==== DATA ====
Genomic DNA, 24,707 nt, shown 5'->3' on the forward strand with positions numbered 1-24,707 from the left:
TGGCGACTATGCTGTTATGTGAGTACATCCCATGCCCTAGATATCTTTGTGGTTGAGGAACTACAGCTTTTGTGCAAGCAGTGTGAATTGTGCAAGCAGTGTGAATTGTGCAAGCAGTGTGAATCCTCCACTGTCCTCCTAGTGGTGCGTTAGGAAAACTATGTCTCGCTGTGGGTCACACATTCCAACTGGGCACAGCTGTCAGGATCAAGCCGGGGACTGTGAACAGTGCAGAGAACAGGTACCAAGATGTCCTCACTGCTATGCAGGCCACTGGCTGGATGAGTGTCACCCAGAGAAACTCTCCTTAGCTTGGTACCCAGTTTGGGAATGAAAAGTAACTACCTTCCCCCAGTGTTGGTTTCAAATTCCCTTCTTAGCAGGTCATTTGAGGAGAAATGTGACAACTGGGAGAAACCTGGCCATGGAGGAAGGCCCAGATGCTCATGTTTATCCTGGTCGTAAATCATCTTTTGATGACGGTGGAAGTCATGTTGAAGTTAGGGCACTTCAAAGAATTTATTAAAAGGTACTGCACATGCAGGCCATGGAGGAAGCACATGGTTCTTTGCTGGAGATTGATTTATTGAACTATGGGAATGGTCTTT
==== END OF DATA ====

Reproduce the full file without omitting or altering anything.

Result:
Genomic DNA, 24,707 nt, shown 5'->3' on the forward strand with positions numbered 1-24,707 from the left:
TGGCGACTATGCTGTTATGTGAGTACATCCCATGCCCTAGATATCTTTGTGGTTGAGGAACTACAGCTTTTGTGCAAGCAGTGTGAATTGTGCAAGCAGTGTGAATTGTGCAAGCAGTGTGAATCCTCCACTGTCCTCCTAGTGGTGCGTTAGGAAAACTATGTCTCGCTGTGGGTCACACATTCCAACTGGGCACAGCTGTCAGGATCAAGCCGGGGACTGTGAACAGTGCAGAGAACAGGTACCAAGATGTCCTCACTGCTATGCAGGCCACTGGCTGGATGAGTGTCACCCAGAGAAACTCTCCTTAGCTTGGTACCCAGTTTGGGAATGAAAAGTAACTACCTTCCCCCAGTGTTGGTTTCAAATTCCCTTCTTAGCAGGTCATTTGAGGAGAAATGTGACAACTGGGAGAAACCTGGCCATGGAGGAAGGCCCAGATGCTCATGTTTATCCTGGTCGTAAATCATCTTTTGATGACGGTGGAAGTCATGTTGAAGTTAGGGCACTTCAAAGAATTTATTAAAAGGTACTGCACATGCAGGCCATGGAGGAAGCACATGGTTCTTTGCTGGAGATTGATTTATTGAACTATGGGAATGGTCTTT